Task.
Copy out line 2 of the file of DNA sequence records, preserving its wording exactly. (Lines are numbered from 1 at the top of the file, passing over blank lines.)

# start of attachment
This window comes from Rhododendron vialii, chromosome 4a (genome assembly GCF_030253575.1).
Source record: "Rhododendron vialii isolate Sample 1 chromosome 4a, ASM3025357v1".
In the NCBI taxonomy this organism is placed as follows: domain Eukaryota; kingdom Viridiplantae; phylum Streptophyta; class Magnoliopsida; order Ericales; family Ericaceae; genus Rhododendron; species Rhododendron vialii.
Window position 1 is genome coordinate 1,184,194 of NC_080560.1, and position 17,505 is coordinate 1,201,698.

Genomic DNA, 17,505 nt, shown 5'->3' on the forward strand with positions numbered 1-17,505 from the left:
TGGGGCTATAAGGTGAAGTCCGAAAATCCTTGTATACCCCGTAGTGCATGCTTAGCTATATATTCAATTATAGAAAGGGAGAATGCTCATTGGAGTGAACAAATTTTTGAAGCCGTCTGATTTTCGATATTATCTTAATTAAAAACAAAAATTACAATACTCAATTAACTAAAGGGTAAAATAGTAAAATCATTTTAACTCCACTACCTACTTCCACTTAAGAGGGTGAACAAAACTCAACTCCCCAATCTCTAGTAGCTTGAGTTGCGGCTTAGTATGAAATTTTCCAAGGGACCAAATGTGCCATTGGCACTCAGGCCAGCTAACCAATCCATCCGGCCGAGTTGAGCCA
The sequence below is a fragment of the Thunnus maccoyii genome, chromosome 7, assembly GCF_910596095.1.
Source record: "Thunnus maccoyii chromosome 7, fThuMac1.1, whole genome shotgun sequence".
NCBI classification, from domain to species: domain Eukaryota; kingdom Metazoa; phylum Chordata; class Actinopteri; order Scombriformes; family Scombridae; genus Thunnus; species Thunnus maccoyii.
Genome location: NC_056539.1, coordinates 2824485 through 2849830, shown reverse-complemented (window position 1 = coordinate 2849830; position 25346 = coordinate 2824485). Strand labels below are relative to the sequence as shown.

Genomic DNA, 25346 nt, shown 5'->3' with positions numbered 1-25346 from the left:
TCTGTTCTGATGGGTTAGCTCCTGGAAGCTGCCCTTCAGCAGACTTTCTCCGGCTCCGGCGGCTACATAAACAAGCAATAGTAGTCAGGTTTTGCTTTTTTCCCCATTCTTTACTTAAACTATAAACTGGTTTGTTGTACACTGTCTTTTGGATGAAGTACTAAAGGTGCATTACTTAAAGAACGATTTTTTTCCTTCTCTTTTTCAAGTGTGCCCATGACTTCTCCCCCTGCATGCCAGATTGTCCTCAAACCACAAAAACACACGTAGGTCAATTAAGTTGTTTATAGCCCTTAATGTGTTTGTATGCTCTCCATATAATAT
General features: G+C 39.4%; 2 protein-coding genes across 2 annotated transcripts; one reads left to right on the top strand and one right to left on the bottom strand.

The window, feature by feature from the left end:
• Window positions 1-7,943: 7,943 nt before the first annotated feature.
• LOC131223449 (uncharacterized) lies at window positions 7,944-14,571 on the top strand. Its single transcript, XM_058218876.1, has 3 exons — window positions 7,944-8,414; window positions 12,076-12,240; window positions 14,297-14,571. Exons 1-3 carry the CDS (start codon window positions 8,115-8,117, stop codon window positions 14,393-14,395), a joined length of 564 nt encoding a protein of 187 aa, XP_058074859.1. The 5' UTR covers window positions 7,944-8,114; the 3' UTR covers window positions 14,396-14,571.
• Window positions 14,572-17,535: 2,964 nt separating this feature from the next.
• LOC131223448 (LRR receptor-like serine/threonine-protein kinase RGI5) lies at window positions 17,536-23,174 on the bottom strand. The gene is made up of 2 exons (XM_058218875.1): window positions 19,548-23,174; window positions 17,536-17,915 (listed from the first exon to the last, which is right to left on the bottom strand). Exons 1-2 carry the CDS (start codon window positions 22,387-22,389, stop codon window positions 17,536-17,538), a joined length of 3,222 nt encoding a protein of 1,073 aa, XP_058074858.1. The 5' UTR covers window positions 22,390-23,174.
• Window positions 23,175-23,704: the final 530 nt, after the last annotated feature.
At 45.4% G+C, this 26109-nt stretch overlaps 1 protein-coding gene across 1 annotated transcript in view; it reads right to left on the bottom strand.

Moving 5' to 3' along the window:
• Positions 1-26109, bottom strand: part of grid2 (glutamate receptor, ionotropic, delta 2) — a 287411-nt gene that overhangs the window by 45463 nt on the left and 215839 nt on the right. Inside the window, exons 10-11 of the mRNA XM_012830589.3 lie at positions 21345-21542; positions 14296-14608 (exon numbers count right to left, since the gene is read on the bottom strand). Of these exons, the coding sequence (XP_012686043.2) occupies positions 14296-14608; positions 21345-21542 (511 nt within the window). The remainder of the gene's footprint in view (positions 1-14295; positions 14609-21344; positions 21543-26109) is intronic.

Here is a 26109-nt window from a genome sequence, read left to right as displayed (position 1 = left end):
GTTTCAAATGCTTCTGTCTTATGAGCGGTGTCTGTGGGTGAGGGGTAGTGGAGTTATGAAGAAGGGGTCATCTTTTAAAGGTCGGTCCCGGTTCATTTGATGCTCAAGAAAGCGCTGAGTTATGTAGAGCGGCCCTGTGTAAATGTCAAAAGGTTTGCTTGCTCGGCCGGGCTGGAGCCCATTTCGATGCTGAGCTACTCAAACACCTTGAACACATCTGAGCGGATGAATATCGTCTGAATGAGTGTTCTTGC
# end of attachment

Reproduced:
Source record: "Rhododendron vialii isolate Sample 1 chromosome 4a, ASM3025357v1".